Last year I featured Moniker Records as the Chicago label was building an eclectic release schedule for 2012. Following earlier 2012 releases by masterful Venezuelan troubadour Yva Las Vegass, inimitable guitarist Dan Melchior, and transnational synth/bass punks Hot & Cold, Moniker’s proprietor Robert Cole Manis assembled an extremely busy fall release schedule. Four upcoming releases push the label deeper into the realms of outsider songcraft and experimental music. I briefly caught up with Manis in Chicago during our cross-midwest move, and he confirmed his label’s onslaught.
Manis started Moniker Records after working on two successful reissue campaigns with Drag City Records. His original J.T. IV project, featuring the music of Chicagoan John Timmis, IV, is receiving another repress by the Drag City / Galactic Zoo imprint. Unsurprisingly, Manis is working deeper into Chicago’s underground with his forthcoming projects, releasing the first album by industrial/gospel pioneers ONO in more than two decades. Full lengths by Milwaukee synth songstress Stacian and New Zealand’s Kraus are also forthcoming, as is a 7″ from Kansas City’s art punks, Lazy. Manis complements these acts with forthcoming works by Chicago acts Rollin Hunt and The Hecks.
These fall releases are eye-catching because they expand Moniker’s previous output into several directions. In many ways, these releases complete the logic of previous works by Jealousy, Trailblazer, and John Bellows, firmly cementing the label’s grasp of krautrock, punk, and storytelling. The reissue of Kraus’s Space Commander (Dungeon Taxis) brings this singular experimental work to vinyl, touching an extreme end of guitar manipulation and warped sonic exercises.
Manis noted, “When you hear Kraus, you KNOW it’s him. That’s what ultimately drew me to signing him.” Kraus’s album full of bright manipulations and unapologetic guitar shredding deserves that stamp of recognition.
I first encountered the aura of ONO during an Illusion of Safety industrial collaboration a couple of years ago, when members of the group (or perhaps the actual group itself?) played a damaging set of noise that included pummeling sheet metal and twisted vocal interplay. I remember the set being so loud that many of us wore earplugs and had to cover our ears with our hands anyway; the sounds of ONO are completely uncompromising and out of the reach of security or safety.
The collaborators of ONO lurk behind Chicago’s notable 80s underground, taking the city’s penchant for dark noise to its greatest logic. Yet, the band’s forthcoming LP, Albino, remains spiritually optimistic and vibrant. The group’s vocal-driven noise is testimonial in the deepest way, pushing beyond mysticism to a brutally real faith. The whole operation reminds me of the unrestrained attitudes of the earliest rhythm and blues records — the emphasis is on the songs, no matter how weird things get, and there’s a perfect honesty about the proceedings. “This is it,” the band says, chanting, howling, and winding through percussive industrial hymns.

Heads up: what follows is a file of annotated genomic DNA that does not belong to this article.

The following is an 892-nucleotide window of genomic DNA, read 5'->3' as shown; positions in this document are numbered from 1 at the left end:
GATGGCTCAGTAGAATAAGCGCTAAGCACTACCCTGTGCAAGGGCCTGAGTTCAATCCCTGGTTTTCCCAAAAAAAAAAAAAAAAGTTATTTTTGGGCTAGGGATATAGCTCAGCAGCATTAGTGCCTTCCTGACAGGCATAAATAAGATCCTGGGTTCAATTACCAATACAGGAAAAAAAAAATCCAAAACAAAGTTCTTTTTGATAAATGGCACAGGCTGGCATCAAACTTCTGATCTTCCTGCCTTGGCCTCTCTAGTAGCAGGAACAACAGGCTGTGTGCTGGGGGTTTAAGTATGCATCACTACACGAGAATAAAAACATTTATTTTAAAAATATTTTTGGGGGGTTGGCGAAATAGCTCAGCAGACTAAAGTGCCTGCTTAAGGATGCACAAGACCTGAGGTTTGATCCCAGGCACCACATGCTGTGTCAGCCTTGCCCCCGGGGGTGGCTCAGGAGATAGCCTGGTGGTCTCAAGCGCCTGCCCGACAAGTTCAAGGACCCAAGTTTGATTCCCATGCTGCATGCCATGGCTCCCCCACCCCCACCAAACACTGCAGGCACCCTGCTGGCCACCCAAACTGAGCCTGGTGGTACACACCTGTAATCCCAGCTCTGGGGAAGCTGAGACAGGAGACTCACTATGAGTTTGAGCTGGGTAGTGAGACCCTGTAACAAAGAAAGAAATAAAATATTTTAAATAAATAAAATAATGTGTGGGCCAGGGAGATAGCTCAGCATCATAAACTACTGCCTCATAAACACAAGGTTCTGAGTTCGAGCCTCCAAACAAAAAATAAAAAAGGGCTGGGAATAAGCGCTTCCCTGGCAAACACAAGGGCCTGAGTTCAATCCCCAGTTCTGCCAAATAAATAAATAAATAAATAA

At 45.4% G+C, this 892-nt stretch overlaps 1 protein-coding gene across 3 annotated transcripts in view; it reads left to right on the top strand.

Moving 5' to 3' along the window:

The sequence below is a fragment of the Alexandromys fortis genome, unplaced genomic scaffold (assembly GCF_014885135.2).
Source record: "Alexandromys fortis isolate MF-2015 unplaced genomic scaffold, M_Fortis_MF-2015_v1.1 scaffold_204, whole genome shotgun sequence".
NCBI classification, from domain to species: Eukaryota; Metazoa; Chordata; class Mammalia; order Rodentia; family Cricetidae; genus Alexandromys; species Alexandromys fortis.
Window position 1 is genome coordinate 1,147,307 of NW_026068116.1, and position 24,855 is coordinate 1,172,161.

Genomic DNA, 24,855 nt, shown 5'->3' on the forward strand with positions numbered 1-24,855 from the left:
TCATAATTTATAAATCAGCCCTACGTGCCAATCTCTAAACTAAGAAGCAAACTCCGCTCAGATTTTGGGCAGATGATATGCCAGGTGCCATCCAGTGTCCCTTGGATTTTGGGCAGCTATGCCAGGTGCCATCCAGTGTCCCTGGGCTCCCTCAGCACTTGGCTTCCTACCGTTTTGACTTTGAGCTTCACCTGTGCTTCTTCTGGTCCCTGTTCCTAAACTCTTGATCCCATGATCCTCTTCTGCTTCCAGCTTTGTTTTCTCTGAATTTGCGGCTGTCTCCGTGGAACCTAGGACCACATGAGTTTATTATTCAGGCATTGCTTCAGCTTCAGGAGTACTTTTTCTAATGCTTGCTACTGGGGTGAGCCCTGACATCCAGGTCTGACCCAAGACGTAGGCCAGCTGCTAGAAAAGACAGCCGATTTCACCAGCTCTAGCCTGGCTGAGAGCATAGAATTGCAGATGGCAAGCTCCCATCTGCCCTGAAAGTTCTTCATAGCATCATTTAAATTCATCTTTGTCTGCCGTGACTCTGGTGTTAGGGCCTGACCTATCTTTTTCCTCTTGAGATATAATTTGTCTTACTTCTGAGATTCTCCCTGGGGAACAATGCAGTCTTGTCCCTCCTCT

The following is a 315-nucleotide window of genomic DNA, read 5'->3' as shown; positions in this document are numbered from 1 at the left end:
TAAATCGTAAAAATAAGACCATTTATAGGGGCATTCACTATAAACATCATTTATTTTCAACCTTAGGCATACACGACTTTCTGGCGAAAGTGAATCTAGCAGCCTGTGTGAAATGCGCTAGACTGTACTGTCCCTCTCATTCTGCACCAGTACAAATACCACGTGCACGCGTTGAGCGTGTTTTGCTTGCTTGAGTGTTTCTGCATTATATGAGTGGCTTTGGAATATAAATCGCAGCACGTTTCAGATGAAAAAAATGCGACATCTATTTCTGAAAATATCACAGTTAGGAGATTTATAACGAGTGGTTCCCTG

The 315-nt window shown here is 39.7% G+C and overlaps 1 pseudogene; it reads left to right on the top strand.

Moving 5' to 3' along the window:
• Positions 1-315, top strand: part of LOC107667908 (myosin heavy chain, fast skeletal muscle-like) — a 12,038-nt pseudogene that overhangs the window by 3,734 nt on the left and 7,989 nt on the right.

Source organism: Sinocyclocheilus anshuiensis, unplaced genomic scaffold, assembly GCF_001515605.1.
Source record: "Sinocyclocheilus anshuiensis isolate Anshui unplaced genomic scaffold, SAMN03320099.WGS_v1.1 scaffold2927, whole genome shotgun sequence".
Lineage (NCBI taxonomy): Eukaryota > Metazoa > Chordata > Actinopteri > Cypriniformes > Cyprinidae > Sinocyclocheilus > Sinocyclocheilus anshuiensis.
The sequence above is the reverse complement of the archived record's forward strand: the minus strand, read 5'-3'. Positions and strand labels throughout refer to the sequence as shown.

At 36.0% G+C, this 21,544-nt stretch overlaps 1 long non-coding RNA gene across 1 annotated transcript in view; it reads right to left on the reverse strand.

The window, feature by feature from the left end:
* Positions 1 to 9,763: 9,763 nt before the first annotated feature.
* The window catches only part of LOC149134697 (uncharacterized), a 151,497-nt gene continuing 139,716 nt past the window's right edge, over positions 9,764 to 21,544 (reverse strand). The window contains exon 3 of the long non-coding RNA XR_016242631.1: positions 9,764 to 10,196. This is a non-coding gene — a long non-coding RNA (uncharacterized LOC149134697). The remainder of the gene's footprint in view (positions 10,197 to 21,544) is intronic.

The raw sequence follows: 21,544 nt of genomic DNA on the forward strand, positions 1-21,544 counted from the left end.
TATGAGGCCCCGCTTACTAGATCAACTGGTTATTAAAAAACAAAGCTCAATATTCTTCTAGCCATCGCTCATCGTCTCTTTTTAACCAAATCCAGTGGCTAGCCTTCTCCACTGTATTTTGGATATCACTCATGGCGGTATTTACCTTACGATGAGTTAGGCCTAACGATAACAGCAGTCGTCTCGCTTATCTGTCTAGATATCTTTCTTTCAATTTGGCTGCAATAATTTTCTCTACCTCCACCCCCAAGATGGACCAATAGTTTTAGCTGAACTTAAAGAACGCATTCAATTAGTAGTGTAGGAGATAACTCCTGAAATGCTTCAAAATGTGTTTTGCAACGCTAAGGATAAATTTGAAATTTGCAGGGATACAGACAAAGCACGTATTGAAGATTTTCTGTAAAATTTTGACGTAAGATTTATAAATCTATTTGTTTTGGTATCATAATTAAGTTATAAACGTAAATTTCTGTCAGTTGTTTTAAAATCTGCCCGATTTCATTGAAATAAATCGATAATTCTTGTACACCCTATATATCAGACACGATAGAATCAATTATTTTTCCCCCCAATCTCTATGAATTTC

“As far as honing in on a particular sound that will only come through osmosis,” Manis said about his label’s new, expansive sounds. “My ultimate fear is loving a piece of music and having to pass on it because its too ‘different’ from what people expect from Moniker. To me, that’s the beauty of music — the boundaries are endless and anyone can do it. Who should deny that?”
This attitude corresponds with ONO’s music, which is more of a spectacle than anything, escaping genres and easy classifications. Perhaps that’s what makes their music so exciting, terrifying, or engaging — one cannot simply listen to an act like ONO and know how to react. It’s extremely confrontational music in that regard, but in its structures rest beauty and an honest creativity.
Stacian’s Songs for Cadets pulls the label’s experimental songwriting into an accessible but surprising realm. Stacian layers her synthesizers and vocals to produce maximum intensity throughout her concise songs. At their best, these songs are damn-near dancefloor ready, electronic anthems that emerge from their layers. Perhaps the most stunning element of this new LP is Stacian’s voice, which she masterfully manipulates to follow the rhythms and timbre of her synthesizers. If ONO’s contribution is earnest spiritual confrontation, Stacian’s is an otherworldly optimism.
Manis ultimately noted that his biggest change in the last year was, “100% dedication to making this label work for the long haul.” There’s a type of dedication that shines through the recordings of these artists, a craftsmanship that endures after the grooves run out. If Moniker was a difficult label to pin down for its previous diversity, Manis now boasts an extremely productive roster to ensure that those eclectic sounds continue into the future.